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Transportation

Oct. 5, 2012

Metro Transit responds to high demand by adding more buses on RapidRide C Line

Change to ease peak commute crowding to and from West Seattle

SEATTLE – Starting Monday, Oct. 8, King County Metro Transit is adding two morning and two afternoon peak commute bus trips to the new RapidRide C Line – a move intended to ease overcrowding and meet rising demand for the popular new service between West Seattle and downtown Seattle.

As a result, riders will see more RapidRide C Line peak service with trips running every 8 to 9 minutes, increased from every 10 minutes, during the highest ridership commute times – about 7 to 8:30 a.m. and 4:30 to 6 p.m.

It’s clear that adding two bus trips in the morning and afternoon schedule will help ease crowding, said Kevin Desmond, Metro Transit general manager.

“We understand that it was a challenging and frustrating first week for some commuters who rode overcrowded buses, or watched as full buses passed them at bus stops,” Desmond said. “As the week progressed we learned where to use standby coaches to best address these high ridership demands. The results support our decision to make those additions part of the regular schedule.

“We have heard customer feedback, and we appreciate everyone’s patience as we continue to make sure the C and D lines operate as smoothly as possible,” Desmond said.

Metro launched RapidRide C Line service Sept. 29 with buses scheduled to travel between West Seattle and downtown Seattle every 10 minutes during the morning commute.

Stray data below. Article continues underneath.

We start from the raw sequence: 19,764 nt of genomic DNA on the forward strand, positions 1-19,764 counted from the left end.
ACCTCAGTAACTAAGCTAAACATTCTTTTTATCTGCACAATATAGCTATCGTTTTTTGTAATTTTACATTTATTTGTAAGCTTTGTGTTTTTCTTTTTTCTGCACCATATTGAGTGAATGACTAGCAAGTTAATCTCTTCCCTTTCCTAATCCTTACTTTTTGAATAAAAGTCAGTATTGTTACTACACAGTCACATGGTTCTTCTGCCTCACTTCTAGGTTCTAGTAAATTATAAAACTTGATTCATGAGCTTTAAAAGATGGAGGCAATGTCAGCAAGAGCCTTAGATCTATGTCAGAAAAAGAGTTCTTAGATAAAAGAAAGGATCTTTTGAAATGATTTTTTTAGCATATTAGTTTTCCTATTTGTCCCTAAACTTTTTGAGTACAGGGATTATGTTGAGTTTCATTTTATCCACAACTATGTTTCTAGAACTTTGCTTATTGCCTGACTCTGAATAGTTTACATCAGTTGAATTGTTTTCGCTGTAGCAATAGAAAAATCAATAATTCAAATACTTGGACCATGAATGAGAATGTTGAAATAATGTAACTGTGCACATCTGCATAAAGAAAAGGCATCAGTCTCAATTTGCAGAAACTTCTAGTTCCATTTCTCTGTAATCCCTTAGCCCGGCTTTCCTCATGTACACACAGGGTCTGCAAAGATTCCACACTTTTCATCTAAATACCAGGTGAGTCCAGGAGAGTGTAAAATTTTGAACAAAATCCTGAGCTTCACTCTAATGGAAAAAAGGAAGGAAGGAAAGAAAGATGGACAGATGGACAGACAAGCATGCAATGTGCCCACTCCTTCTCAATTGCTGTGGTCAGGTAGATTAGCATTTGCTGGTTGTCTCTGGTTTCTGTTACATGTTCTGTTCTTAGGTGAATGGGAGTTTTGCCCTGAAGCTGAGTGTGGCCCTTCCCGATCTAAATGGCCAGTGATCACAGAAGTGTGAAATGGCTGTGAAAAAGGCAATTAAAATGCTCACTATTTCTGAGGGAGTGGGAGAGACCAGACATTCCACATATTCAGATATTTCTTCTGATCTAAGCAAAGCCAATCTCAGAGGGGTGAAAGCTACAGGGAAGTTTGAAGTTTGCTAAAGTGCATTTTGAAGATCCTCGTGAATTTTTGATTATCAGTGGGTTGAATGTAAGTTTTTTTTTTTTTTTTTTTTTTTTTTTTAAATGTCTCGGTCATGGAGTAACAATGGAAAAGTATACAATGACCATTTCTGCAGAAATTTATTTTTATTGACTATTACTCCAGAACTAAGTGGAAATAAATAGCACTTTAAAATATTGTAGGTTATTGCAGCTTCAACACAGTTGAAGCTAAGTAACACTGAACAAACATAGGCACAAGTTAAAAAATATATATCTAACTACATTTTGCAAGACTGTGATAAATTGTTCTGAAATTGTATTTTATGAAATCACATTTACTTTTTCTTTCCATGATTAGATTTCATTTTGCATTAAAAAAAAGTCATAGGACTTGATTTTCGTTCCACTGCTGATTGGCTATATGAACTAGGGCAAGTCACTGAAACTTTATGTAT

Higher than expected ridership demand emerged this week during the peak commute times. Customer reports, early ridership data, and field observations helped to confirm that there was strong transit demand to justify adding two morning and two afternoon commute trips to the RapidRide C Line.

Metro noted hundreds of additional commuters on RapidRide and other bus routes from West Seattle compared to tallies from this spring. Metro transit planners and service coordinators will continue to actively monitor ridership, transit operations and performance and make adjustments to service as needed.

“This transit service is still very new and daily ridership can fluctuate and evolve, however we were seeing full buses passing riders at bus stops at about the same time each day,” Desmond said. “By adjusting the frequency of service to this emerging pattern we will ease overcrowding and reduce delays.”

As part of the Sept. 29 transit service change, Metro has a contingency budget to pay for the additional RapidRide C Line trips and will continue to operate two standby buses for the RapidRide C and D lines. The red and yellow RapidRide buses needed for the additional trips are available in Metro’s reserve fleet, which is set aside in case of mechanical problems. Metro will continue to assess the maximum fleet use that can be sustained on an ongoing basis.

Metro also is taking steps to maximize and fine-tune transit signal priority and other transit priority measures, as well as operator training and customer communications about transit conditions and commute options.

Details about RapidRide and Metro Transit are online at metro.kingcounty.gov. Follow us on Twitter via @kcmetrobus.

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Information about Metro Transit services is online at metro.kingcounty.gov.